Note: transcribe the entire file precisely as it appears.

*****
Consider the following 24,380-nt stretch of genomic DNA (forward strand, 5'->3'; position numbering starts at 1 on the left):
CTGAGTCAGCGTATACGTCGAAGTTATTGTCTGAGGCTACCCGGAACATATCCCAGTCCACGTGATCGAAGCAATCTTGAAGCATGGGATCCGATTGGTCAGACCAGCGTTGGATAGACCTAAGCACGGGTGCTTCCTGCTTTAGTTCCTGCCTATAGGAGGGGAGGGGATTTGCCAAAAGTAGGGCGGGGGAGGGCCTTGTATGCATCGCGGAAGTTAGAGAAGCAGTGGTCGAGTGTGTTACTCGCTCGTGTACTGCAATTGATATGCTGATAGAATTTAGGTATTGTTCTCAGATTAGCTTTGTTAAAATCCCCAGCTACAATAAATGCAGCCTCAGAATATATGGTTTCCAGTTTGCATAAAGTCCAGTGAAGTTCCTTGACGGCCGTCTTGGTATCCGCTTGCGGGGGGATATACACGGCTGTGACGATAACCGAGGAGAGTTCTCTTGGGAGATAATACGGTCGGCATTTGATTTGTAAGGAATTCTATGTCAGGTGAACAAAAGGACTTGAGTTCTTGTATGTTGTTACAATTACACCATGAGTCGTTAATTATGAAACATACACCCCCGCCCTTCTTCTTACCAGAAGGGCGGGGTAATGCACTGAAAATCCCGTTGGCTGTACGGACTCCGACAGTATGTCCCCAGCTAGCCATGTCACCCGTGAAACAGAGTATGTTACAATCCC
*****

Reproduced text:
Consider the following 24,380-nt stretch of genomic DNA (forward strand, 5'->3'; position numbering starts at 1 on the left):
CTGAGTCAGCGTATACGTCGAAGTTATTGTCTGAGGCTACCCGGAACATATCCCAGTCCACGTGATCGAAGCAATCTTGAAGCATGGGATCCGATTGGTCAGACCAGCGTTGGATAGACCTAAGCACGGGTGCTTCCTGCTTTAGTTCCTGCCTATAGGAGGGGAGGGGATTTGCCAAAAGTAGGGCGGGGGAGGGCCTTGTATGCATCGCGGAAGTTAGAGAAGCAGTGGTCGAGTGTGTTACTCGCTCGTGTACTGCAATTGATATGCTGATAGAATTTAGGTATTGTTCTCAGATTAGCTTTGTTAAAATCCCCAGCTACAATAAATGCAGCCTCAGAATATATGGTTTCCAGTTTGCATAAAGTCCAGTGAAGTTCCTTGACGGCCGTCTTGGTATCCGCTTGCGGGGGGATATACACGGCTGTGACGATAACCGAGGAGAGTTCTCTTGGGAGATAATACGGTCGGCATTTGATTTGTAAGGAATTCTATGTCAGGTGAACAAAAGGACTTGAGTTCTTGTATGTTGTTACAATTACACCATGAGTCGTTAATTATGAAACATACACCCCCGCCCTTCTTCTTACCAGAAGGGCGGGGTAATGCACTGAAAATCCCGTTGGCTGTACGGACTCCGACAGTATGTCCCCAGCTAGCCATGTCACCCGTGAAACAGAGTATGTTACAATCCC